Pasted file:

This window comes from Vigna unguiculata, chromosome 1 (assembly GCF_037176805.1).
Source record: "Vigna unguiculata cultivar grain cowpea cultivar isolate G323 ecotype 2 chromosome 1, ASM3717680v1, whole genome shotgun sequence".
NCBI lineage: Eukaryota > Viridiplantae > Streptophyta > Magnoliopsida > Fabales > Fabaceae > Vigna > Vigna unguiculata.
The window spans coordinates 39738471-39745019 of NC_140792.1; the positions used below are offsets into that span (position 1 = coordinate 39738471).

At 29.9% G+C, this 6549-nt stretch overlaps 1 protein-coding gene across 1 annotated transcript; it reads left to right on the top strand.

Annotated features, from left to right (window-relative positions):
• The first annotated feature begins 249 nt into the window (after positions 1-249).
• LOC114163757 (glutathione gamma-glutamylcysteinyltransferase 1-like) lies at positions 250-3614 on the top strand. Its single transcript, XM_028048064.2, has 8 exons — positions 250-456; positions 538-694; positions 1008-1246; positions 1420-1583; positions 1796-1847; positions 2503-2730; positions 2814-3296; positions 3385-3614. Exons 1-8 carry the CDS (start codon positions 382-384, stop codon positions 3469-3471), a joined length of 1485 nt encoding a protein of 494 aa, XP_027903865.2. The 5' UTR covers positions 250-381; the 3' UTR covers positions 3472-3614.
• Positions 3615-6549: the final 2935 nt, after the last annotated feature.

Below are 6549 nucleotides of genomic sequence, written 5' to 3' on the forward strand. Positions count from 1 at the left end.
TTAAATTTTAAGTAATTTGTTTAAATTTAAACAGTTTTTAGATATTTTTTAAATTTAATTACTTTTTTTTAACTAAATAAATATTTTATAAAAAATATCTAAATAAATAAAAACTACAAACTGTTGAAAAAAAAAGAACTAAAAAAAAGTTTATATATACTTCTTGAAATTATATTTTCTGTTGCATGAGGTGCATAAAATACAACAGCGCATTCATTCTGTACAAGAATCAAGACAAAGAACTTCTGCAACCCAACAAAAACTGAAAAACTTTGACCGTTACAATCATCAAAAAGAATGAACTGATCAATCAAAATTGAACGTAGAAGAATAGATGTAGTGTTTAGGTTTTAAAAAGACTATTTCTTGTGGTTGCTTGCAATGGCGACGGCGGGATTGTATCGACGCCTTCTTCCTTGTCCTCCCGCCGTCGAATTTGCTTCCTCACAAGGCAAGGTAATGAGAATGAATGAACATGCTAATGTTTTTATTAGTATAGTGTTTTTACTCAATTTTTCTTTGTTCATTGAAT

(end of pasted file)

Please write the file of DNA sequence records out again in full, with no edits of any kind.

This window comes from Vigna unguiculata, chromosome 1 (assembly GCF_037176805.1).
Source record: "Vigna unguiculata cultivar grain cowpea cultivar isolate G323 ecotype 2 chromosome 1, ASM3717680v1, whole genome shotgun sequence".
NCBI lineage: Eukaryota > Viridiplantae > Streptophyta > Magnoliopsida > Fabales > Fabaceae > Vigna > Vigna unguiculata.
The window spans coordinates 39738471-39745019 of NC_140792.1; the positions used below are offsets into that span (position 1 = coordinate 39738471).

At 29.9% G+C, this 6549-nt stretch overlaps 1 protein-coding gene across 1 annotated transcript; it reads left to right on the top strand.

Annotated features, from left to right (window-relative positions):
• The first annotated feature begins 249 nt into the window (after positions 1-249).
• LOC114163757 (glutathione gamma-glutamylcysteinyltransferase 1-like) lies at positions 250-3614 on the top strand. Its single transcript, XM_028048064.2, has 8 exons — positions 250-456; positions 538-694; positions 1008-1246; positions 1420-1583; positions 1796-1847; positions 2503-2730; positions 2814-3296; positions 3385-3614. Exons 1-8 carry the CDS (start codon positions 382-384, stop codon positions 3469-3471), a joined length of 1485 nt encoding a protein of 494 aa, XP_027903865.2. The 5' UTR covers positions 250-381; the 3' UTR covers positions 3472-3614.
• Positions 3615-6549: the final 2935 nt, after the last annotated feature.

Below are 6549 nucleotides of genomic sequence, written 5' to 3' on the forward strand. Positions count from 1 at the left end.
TTAAATTTTAAGTAATTTGTTTAAATTTAAACAGTTTTTAGATATTTTTTAAATTTAATTACTTTTTTTTAACTAAATAAATATTTTATAAAAAATATCTAAATAAATAAAAACTACAAACTGTTGAAAAAAAAAGAACTAAAAAAAAGTTTATATATACTTCTTGAAATTATATTTTCTGTTGCATGAGGTGCATAAAATACAACAGCGCATTCATTCTGTACAAGAATCAAGACAAAGAACTTCTGCAACCCAACAAAAACTGAAAAACTTTGACCGTTACAATCATCAAAAAGAATGAACTGATCAATCAAAATTGAACGTAGAAGAATAGATGTAGTGTTTAGGTTTTAAAAAGACTATTTCTTGTGGTTGCTTGCAATGGCGACGGCGGGATTGTATCGACGCCTTCTTCCTTGTCCTCCCGCCGTCGAATTTGCTTCCTCACAAGGCAAGGTAATGAGAATGAATGAACATGCTAATGTTTTTATTAGTATAGTGTTTTTACTCAATTTTTCTTTGTTCATTGAAT